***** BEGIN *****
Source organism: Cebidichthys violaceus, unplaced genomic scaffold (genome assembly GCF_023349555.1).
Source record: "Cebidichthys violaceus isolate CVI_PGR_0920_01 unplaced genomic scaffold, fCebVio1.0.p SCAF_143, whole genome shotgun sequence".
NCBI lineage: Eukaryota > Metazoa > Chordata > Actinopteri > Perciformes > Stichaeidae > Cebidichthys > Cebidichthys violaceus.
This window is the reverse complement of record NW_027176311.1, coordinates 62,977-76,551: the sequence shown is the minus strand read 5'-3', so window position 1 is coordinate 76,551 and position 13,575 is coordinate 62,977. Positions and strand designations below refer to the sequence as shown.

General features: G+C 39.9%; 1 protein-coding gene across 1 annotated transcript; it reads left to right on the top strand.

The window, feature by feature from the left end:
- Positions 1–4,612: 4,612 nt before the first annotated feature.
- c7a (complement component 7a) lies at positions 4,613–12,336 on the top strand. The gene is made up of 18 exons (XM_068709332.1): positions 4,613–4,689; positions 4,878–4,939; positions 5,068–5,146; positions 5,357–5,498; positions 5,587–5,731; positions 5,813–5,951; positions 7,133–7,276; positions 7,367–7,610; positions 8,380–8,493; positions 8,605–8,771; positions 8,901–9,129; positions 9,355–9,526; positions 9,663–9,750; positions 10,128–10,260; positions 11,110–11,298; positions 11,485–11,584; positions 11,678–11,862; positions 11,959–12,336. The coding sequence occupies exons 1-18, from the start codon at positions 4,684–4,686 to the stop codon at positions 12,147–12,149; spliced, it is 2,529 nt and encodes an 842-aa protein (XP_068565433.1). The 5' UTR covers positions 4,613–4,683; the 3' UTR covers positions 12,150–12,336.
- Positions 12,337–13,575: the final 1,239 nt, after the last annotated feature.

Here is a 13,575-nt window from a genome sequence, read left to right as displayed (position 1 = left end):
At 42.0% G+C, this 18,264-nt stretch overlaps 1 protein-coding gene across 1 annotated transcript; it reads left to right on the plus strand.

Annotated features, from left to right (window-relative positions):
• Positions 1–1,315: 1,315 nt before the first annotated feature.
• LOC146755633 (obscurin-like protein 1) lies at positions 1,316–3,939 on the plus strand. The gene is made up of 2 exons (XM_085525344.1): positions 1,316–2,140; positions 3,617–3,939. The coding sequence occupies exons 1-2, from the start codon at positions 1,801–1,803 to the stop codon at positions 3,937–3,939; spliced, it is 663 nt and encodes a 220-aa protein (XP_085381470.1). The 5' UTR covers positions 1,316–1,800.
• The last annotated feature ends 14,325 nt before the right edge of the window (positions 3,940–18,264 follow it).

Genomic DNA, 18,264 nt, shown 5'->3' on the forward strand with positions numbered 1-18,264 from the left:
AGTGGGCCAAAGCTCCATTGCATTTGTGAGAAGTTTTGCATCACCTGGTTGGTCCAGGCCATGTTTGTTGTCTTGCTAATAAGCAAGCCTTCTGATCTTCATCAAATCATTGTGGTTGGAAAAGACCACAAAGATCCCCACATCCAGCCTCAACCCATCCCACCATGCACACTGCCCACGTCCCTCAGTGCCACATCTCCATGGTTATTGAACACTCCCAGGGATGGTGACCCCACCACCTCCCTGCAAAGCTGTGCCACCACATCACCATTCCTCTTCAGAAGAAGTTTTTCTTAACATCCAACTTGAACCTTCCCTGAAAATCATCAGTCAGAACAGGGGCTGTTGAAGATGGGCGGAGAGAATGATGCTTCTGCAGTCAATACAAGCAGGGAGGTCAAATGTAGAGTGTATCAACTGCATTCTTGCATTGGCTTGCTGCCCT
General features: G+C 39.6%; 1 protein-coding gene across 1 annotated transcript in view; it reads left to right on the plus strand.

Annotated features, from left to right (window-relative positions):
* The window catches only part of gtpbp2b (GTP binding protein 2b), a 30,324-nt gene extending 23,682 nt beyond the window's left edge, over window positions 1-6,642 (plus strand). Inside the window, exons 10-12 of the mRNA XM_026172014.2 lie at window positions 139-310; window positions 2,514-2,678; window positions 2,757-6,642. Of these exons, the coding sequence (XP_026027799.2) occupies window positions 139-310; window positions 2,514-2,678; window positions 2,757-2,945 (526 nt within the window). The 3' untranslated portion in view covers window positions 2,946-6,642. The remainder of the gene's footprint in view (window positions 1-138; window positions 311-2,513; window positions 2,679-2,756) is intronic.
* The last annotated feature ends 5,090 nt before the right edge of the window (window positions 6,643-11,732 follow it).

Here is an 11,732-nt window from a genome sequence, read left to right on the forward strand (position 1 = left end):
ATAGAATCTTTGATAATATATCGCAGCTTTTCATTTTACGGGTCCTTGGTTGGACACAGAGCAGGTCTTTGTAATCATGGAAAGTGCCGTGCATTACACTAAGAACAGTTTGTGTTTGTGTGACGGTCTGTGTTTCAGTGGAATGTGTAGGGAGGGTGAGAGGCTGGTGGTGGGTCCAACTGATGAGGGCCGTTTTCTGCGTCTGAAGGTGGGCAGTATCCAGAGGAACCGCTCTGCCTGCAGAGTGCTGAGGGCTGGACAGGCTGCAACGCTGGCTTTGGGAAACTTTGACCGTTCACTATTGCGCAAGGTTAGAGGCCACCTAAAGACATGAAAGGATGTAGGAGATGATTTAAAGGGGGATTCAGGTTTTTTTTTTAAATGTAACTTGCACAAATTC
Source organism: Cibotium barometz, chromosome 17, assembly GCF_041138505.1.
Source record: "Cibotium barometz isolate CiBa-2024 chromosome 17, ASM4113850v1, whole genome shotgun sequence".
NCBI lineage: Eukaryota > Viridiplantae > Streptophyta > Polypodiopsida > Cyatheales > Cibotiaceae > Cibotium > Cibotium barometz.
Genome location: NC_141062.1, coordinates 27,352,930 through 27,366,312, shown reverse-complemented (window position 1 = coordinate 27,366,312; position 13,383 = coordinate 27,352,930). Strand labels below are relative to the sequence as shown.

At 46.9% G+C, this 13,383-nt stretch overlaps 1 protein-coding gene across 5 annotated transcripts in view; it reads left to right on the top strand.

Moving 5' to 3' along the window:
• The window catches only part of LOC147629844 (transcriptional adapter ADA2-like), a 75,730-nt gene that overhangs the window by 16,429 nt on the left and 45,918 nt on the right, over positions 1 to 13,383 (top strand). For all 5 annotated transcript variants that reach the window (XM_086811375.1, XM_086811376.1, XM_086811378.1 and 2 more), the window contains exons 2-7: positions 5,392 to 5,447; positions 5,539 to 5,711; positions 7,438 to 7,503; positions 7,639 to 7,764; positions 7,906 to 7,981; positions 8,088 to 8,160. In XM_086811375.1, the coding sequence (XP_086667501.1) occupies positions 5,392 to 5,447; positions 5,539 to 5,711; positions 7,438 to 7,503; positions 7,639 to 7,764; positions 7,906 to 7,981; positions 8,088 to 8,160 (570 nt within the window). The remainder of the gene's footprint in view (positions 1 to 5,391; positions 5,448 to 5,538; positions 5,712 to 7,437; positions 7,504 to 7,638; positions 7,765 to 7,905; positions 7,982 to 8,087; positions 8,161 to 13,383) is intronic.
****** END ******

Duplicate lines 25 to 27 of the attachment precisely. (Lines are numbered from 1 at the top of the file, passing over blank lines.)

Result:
Source record: "Cibotium barometz isolate CiBa-2024 chromosome 17, ASM4113850v1, whole genome shotgun sequence".
NCBI lineage: Eukaryota > Viridiplantae > Streptophyta > Polypodiopsida > Cyatheales > Cibotiaceae > Cibotium > Cibotium barometz.
Genome location: NC_141062.1, coordinates 27,352,930 through 27,366,312, shown reverse-complemented (window position 1 = coordinate 27,366,312; position 13,383 = coordinate 27,352,930). Strand labels below are relative to the sequence as shown.